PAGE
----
Date Presented 04/20/2023
This quasi-experimental study completed at six skilled nursing facilities (SNFs) found statistically significant improvements in self-care utilizing an evidence-based group protocol that included fine motor, cognition, strength, flexibility, balance, and occupational components.
Primary Author and Speaker: Melissa K Luchynsky
Contributing Authors: Katie Ashbaugh, Amber Bowser, Emily Campisi, Morgan Gleixner, Byron Heinbach, Allison Snak
PURPOSE: A new payment model enables OTs working in skilled nursing facilities (SNFs) to provide up to 25% of treatment (tx) in group settings despite limited research in this area. Researchers inquired, will patients participating in individual and group tx sessions in SNFs have the same/better or worse functional outcomes than those receiving only individualized OT? Are patients satisfied with this approach?
DESIGN: This quasi-experimental, two-tailed research study recruited patients with orders for group and individualized OT sessions in six SNFs. Data mining enabled formation of a comparison group with similar baseline characteristics receiving only 1:1 sessions.
METHOD: An a priori power analysis revealed a need for 74-148 participants to achieve data saturation. Six researchers completed literature reviews on fine motor, balance, strength, cognition, flexibility, and occupation-based activities to develop an evidence-based group protocol which they provided up to 1x/week for a maximum of 10 weeks. Researchers extracted CARE Item Set data from 85 experimental participants’ OT eval and d/c reports and administered a Likert-based satisfaction survey to the experimental group after an individual and group session. Data analyzed using a two-tailed t-test to compare scores.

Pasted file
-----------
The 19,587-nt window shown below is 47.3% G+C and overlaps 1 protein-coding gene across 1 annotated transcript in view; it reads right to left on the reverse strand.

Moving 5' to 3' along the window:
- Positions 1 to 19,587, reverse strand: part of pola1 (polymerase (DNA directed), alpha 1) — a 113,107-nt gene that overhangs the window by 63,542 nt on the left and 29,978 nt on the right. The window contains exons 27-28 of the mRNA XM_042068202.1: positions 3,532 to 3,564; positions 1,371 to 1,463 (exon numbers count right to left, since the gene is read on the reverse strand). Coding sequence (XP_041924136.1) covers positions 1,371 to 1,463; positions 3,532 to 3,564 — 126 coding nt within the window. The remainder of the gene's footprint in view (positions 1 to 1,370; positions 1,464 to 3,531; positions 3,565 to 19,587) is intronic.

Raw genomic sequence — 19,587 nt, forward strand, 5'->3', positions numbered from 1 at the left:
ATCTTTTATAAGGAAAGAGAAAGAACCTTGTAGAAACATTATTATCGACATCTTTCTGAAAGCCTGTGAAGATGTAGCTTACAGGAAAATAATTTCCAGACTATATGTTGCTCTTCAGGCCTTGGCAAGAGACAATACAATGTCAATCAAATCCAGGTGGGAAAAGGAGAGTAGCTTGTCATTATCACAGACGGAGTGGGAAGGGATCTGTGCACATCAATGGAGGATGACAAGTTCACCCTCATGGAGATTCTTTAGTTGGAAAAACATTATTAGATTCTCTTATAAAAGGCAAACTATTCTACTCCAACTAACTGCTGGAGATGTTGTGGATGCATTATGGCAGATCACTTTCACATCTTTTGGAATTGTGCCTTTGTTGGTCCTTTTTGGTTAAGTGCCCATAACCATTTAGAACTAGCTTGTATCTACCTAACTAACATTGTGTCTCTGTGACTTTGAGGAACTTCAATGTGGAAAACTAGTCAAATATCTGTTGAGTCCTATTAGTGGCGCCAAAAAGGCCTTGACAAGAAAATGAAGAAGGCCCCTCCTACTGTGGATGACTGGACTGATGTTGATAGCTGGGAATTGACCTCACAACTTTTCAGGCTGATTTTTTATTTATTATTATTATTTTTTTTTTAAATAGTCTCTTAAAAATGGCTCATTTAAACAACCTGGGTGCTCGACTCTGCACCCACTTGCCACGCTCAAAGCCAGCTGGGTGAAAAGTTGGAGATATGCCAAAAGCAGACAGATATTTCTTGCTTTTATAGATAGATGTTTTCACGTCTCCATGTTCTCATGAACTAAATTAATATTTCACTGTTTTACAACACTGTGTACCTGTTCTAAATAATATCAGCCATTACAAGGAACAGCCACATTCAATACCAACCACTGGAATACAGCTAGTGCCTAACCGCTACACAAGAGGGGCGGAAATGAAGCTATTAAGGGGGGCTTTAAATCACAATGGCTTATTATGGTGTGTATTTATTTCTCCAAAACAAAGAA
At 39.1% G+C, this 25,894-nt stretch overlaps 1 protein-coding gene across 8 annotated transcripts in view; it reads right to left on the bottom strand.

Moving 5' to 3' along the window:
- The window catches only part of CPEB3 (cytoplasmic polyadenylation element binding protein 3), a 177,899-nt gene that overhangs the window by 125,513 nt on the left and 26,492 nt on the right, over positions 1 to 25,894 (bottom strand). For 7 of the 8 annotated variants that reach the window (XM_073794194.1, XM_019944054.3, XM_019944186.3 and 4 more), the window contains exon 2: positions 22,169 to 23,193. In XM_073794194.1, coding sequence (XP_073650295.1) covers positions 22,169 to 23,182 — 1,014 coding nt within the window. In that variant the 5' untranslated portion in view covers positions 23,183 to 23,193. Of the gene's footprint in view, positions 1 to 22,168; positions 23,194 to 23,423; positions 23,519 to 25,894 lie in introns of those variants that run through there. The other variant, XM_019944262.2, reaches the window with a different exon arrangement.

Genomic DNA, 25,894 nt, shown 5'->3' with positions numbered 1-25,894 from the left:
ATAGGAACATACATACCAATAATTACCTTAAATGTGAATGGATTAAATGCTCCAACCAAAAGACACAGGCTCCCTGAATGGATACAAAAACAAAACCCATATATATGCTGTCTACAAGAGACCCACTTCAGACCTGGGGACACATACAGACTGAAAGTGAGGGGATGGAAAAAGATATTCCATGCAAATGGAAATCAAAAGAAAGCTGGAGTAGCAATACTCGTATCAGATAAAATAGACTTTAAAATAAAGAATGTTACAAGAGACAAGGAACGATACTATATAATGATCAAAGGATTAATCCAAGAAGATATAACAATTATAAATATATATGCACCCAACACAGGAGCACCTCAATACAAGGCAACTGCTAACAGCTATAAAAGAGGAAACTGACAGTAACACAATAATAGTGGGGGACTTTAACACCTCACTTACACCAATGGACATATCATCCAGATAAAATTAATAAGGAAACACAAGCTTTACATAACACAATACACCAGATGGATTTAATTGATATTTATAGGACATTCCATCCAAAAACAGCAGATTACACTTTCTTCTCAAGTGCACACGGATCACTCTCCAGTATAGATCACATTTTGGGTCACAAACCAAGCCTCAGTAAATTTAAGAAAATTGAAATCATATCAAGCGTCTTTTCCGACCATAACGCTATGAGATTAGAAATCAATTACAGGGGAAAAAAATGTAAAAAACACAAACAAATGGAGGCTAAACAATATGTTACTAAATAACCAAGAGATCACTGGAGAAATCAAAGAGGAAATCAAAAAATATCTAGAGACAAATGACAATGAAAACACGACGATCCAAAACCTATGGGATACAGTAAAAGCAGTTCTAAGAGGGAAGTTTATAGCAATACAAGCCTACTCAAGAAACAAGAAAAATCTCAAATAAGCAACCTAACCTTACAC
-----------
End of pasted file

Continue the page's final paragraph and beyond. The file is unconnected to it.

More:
RESULTS: N=85 (24 males, 61 females; age range 51-96 y/o). CARE Item scores showed a statistically significant improvement in self-care (p-value=0.0069) and a nonsignificant improvement in functional mobility (p-value=0.5887) for experimental vs comparison group. Experimental group: 60% of participants satisfied with 1:1 tx, 76% satisfied with group tx.
CONCLUSION: Replacing one 1:1 tx session per week with an EBP OT group session yielded same or better improvements in self-care performance when compared to those receiving only 1:1 sessions. Group participants had the same or better satisfaction with group. OTs may use findings to make informed clinical decisions about group use in SNF settings.
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